The “staff picks” shelf in any good independent bookstore is a treasure trove of book recommendations. Unmoored from media hype and even timeliness, these books are championed by trusted fellow readers. With many bookselling alums in our ranks, we offer our own “Staff Picks” in a feature appearing irregularly.
The Island Of The Colorblind by Oliver Sacks recommended by Andrew
About fourteen years ago, neurologist and author Oliver Sacks made not one but two separate journeys to Micronesia. Published in 1996, The Island of the Colorblind contains accounts of both journeys. His 1993 visit to the island of Guam took him on an exploration of a disease called lytico-bodig, endemic to the island and which in different manifestations could resemble ALS, Parkinson’s, or dementia. An account of this visit, “Cycad Island” forms half of this marvelous book.
A few months later, Sacks was back in Micronesia, this time to the islands of Pohnpei and Pingelap – the latter an atoll on which an astonishing minority of the population is achromatopic. Completely colorblind, achromatopes see the world in various shades of grey, but with an ability to detect differing luminances which are almost invisible to people without this condition. “The Island of the Colorblind” is Sacks’ account of his visit.
Part travelogue, part scientific journal, part autobiography, The Island of the Colorblind reveals oceanic islands as completely independent from continental mainland, and from each other. Volcanic islands which rose from the ocean floor, each is insulated, and each has adapted to a unique set of obstacles over countless generations. It’s a fascinating read.
Wittgenstein’s Poker by David Edmonds and John Eidinow recommended by Timothy
There is great entertainment value in listening to two people engage in a philosophical debate, even if the participants are inebriated university students blathering on for hours. But what happens when the intellectual battle lasts a mere ten minutes between two of the world’s most renowned philosophers? That was the scene in Cambridge, England, in 1946, when Ludwig Wittgenstein met Karl Popper for the first time, with Bertrand Russell on hand to witness the heated exchange between two great 20th century thinkers. Wittgenstein’s Poker: The Story of a Ten-Minute Argument Between Two Great Philosophers offers a detailed account of that moment and why so much confusion arose from a discussion about the role language plays in philosophy. While it may seem disproportionate to spend 300 pages to describe an event that lasted a mere ten minutes, authors David Edmonds and John Eidinow, both BBC journalists, offer a dense but readable explanation of the culture at Cambridge University, the biographies of these two great men and how a war-torn Europe factored into the debate.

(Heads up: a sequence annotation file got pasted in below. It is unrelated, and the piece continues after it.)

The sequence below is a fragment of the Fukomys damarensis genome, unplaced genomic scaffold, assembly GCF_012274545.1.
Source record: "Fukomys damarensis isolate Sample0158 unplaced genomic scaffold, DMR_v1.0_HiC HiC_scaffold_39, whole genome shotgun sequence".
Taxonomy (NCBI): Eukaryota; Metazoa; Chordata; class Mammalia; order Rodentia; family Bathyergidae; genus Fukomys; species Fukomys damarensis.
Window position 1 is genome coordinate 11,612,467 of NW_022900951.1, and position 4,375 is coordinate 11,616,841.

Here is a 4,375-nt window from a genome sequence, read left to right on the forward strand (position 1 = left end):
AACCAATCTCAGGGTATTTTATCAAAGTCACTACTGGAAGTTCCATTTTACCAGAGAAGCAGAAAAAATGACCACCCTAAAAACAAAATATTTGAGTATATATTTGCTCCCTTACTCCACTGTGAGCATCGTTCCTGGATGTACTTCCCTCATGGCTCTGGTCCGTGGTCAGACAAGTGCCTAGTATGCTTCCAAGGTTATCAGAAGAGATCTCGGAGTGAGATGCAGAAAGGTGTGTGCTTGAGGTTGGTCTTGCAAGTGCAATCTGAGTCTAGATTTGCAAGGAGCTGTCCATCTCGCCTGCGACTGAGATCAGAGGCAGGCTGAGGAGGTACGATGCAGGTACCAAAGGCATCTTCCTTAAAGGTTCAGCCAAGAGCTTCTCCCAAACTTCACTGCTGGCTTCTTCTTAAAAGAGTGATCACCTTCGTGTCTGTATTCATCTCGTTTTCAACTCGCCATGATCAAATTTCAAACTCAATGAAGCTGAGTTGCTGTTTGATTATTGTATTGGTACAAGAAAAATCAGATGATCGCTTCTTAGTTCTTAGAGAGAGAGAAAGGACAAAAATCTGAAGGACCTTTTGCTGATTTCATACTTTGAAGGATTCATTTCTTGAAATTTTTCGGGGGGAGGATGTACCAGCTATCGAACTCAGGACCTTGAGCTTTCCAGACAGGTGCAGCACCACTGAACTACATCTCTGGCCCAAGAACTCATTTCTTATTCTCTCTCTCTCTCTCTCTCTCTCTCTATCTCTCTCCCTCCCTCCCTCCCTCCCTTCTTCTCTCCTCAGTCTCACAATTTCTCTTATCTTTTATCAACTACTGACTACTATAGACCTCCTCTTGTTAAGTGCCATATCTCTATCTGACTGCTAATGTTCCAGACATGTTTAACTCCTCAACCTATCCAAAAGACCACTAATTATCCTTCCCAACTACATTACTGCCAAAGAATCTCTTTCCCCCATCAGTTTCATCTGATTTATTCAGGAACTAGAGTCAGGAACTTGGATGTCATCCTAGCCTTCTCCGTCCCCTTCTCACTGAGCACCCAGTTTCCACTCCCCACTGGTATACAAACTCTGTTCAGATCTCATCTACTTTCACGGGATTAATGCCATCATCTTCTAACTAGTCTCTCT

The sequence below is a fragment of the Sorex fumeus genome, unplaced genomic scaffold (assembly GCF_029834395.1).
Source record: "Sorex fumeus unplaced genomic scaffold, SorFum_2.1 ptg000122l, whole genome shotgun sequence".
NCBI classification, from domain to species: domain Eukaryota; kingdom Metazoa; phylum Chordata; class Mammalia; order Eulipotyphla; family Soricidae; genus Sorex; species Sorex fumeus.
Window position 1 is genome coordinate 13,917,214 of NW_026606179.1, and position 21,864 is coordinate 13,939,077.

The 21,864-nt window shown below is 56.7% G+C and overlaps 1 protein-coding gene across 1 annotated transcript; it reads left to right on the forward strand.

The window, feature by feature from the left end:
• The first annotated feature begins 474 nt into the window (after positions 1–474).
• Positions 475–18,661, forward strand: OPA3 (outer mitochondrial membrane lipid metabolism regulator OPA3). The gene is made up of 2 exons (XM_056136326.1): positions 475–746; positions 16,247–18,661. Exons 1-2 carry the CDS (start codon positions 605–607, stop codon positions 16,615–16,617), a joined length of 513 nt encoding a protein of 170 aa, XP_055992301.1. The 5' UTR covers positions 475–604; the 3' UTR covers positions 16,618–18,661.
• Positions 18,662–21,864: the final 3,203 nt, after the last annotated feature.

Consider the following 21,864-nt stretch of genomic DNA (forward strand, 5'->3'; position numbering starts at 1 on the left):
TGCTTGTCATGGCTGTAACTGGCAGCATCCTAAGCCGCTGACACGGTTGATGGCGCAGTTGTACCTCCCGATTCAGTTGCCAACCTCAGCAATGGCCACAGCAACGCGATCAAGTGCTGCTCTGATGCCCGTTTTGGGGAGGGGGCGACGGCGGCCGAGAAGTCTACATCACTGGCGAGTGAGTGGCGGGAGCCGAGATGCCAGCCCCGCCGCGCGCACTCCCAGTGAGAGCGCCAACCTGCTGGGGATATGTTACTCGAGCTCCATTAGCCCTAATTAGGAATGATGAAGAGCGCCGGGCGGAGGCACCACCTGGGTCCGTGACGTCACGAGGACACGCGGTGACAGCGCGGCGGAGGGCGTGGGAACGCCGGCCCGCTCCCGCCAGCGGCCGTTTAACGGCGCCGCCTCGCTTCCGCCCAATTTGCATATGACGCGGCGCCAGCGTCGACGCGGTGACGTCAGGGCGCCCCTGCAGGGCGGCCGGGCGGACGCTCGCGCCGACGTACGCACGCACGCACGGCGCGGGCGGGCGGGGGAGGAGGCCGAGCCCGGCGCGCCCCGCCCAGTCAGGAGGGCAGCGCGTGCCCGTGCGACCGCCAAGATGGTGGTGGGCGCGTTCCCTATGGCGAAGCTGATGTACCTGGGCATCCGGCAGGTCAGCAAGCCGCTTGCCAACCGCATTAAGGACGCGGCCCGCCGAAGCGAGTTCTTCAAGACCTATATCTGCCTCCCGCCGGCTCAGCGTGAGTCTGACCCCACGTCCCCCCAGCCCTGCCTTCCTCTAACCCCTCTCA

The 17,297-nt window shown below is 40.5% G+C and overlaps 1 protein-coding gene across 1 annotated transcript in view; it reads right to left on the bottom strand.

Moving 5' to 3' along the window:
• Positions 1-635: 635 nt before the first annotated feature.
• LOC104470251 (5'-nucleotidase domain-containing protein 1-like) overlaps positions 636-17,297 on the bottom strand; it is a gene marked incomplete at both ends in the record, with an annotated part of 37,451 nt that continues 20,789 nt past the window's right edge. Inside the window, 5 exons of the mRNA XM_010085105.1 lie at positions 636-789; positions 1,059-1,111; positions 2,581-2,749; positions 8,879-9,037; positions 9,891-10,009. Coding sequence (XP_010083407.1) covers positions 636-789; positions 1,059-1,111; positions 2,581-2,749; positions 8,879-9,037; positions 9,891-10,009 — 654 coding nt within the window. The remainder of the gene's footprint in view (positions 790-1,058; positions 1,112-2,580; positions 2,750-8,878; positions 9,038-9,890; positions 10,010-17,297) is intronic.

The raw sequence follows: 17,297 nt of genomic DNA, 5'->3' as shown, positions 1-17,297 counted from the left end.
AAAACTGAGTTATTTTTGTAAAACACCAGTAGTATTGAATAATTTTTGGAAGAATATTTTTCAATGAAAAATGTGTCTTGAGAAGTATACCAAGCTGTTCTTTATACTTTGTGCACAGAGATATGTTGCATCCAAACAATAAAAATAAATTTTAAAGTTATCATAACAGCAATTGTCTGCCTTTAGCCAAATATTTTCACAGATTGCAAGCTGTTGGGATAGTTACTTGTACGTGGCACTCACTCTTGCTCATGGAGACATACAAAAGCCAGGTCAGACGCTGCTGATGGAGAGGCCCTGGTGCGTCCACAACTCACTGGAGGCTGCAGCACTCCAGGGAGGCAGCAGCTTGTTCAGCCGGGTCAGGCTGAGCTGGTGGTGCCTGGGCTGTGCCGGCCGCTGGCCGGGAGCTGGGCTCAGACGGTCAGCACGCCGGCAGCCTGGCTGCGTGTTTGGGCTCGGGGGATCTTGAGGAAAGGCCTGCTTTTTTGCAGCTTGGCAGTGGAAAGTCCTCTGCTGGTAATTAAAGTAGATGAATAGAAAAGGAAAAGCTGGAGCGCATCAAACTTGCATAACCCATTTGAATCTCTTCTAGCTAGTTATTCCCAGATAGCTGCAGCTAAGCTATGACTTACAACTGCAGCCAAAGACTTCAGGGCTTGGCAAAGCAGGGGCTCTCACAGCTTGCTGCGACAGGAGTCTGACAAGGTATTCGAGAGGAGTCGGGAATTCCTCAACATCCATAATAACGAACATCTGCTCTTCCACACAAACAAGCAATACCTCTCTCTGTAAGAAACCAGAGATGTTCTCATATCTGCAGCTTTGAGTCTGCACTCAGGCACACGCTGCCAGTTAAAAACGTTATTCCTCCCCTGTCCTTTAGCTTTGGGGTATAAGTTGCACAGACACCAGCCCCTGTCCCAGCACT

Jimi Hendrix: Electric Gypsy by Harry Shapiro and Caesar Glebbeek recommended by Emre
Nearly fifteen years ago, I trashed all my Bon Jovi tapes, stopped listening to my mother’s Beatles records and embarked on my own quest for music. Previously I had been inclined toward Twisted Sisters, Guns N’ Roses’ “Appetite for Destruction,” some classical music, Turkish pop and my mom’s ’60s folk music. Now, I was discovering Nirvana, AC/DC, Led Zeppelin and most importantly Jimi Hendrix. I was obsessed with Hendrix like any adolescent boy who though a Fender Stratocaster was greater than god and could make the mountains tremble. At this point, my most revered possessions were that famous poster of Hendrix conjuring up flames from his burning guitar at the Monterey Pop Festival in ’67 and Jimi Hendrix: Electric Gypsy by Harry Shapiro and Caesar Glebbeek. Shapiro and Glebbeek’s incredibly well-sourced, well-researched book provides an account of this guitar god’s life that escapes hero-worship, yet does not shy away from glorifying the man where he merits it. Electric Gypsy remained my bible for a long time, I would whip it out to argue points on who is a better guitar player and cite it religiously. And, 15 years on, I still want to revisit the book, with a 200-page appendix that provides a perplexing chronicle of the equipment Hendrix used, including minute details like what guitar he used on each song (if memory serves me right). There are also great background stories, love stories and drug stories. Not to mention a ton of pictures. If you like Rock ‘N Roll – in which case you must, by default, love Hendrix – you are most likely to get a serious thrill from the Electric Gypsy.